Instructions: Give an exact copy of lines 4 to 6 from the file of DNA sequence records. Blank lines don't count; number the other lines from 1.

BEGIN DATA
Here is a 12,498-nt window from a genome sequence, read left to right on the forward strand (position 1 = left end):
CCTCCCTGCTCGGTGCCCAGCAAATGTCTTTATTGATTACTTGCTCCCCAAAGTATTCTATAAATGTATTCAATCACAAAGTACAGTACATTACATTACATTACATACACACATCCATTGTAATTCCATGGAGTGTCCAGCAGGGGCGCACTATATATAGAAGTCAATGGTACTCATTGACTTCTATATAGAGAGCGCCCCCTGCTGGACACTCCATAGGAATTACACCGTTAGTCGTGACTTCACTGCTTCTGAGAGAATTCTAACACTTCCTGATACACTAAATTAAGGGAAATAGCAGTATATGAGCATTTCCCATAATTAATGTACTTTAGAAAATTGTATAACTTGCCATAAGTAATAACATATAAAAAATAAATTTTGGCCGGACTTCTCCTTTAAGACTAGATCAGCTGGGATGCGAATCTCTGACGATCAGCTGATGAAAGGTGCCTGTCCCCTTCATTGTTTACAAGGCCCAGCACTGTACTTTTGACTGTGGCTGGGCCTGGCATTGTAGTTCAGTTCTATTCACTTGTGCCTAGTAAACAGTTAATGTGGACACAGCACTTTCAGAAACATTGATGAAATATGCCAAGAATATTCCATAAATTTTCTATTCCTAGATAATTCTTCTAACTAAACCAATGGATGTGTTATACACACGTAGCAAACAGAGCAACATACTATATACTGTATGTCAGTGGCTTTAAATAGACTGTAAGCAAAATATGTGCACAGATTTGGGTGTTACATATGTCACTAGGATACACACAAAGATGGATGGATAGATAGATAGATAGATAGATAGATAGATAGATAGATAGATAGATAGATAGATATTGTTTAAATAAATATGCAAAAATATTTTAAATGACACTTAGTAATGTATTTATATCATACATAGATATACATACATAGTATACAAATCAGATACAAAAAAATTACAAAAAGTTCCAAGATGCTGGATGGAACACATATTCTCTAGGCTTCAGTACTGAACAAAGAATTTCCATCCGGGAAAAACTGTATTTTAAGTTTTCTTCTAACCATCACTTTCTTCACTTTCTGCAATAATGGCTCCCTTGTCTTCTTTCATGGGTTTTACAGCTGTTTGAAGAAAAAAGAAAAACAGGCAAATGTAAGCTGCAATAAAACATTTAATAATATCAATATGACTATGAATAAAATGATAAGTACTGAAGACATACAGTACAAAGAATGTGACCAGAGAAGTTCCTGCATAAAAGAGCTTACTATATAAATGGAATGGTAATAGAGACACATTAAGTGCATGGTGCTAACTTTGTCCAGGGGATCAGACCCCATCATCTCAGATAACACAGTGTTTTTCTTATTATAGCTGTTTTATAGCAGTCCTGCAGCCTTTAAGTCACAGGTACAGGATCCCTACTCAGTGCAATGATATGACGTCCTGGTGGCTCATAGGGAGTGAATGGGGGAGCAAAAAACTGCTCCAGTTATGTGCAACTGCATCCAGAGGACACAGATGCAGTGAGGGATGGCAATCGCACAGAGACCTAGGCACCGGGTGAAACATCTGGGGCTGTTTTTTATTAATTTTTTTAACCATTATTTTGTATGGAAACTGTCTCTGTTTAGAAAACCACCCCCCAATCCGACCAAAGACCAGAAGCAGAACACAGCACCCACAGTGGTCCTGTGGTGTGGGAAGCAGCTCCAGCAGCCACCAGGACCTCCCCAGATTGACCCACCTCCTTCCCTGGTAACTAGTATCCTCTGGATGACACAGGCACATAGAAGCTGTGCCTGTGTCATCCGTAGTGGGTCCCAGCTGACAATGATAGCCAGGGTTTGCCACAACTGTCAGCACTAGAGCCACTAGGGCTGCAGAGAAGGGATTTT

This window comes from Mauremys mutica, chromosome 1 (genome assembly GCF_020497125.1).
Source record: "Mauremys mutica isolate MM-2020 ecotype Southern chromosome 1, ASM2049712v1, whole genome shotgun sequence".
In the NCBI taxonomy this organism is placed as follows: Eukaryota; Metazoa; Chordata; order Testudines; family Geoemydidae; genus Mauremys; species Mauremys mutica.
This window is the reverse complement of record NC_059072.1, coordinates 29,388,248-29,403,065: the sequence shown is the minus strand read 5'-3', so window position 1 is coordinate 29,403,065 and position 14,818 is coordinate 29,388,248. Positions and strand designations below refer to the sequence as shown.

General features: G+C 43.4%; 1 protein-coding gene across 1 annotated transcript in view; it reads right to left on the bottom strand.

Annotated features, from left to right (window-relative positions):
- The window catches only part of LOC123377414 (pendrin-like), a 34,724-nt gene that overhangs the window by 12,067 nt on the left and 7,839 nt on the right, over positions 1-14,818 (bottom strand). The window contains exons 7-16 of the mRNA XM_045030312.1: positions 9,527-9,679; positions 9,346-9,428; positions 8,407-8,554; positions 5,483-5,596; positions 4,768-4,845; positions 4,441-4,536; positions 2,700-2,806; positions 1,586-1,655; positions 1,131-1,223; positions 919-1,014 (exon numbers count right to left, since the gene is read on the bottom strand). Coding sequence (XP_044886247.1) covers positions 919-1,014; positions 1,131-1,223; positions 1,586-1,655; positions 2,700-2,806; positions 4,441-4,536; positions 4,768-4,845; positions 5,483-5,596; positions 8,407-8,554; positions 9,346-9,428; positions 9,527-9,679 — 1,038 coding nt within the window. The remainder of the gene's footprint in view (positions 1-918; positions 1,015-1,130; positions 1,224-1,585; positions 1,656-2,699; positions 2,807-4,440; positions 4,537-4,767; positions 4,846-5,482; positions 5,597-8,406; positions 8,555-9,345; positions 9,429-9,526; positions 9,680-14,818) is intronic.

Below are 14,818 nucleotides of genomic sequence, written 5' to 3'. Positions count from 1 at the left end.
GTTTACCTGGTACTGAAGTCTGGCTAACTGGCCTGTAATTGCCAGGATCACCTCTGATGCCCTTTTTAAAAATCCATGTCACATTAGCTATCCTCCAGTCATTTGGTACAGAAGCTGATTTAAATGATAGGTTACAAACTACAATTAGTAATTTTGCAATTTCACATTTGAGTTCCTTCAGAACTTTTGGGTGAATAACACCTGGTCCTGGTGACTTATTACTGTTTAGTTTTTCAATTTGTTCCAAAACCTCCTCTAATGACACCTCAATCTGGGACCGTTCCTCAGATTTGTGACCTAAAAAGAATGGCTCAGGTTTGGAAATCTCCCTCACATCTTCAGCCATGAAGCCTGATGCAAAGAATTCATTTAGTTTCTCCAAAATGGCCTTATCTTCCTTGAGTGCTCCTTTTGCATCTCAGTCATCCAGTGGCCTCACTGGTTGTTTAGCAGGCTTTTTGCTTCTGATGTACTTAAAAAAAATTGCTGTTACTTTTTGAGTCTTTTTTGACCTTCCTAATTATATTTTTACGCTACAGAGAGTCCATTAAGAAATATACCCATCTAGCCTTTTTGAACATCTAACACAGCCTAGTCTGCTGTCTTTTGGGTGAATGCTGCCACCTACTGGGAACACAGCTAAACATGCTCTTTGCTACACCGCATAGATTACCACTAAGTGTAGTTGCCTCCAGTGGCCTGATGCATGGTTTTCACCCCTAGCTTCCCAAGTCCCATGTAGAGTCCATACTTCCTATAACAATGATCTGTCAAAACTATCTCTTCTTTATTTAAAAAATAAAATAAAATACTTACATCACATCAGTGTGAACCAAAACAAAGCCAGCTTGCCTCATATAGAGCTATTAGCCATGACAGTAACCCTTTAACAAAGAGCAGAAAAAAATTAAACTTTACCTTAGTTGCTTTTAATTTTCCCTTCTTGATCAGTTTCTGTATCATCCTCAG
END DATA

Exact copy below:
Source record: "Mauremys mutica isolate MM-2020 ecotype Southern chromosome 1, ASM2049712v1, whole genome shotgun sequence".
In the NCBI taxonomy this organism is placed as follows: Eukaryota; Metazoa; Chordata; order Testudines; family Geoemydidae; genus Mauremys; species Mauremys mutica.
This window is the reverse complement of record NC_059072.1, coordinates 29,388,248-29,403,065: the sequence shown is the minus strand read 5'-3', so window position 1 is coordinate 29,403,065 and position 14,818 is coordinate 29,388,248. Positions and strand designations below refer to the sequence as shown.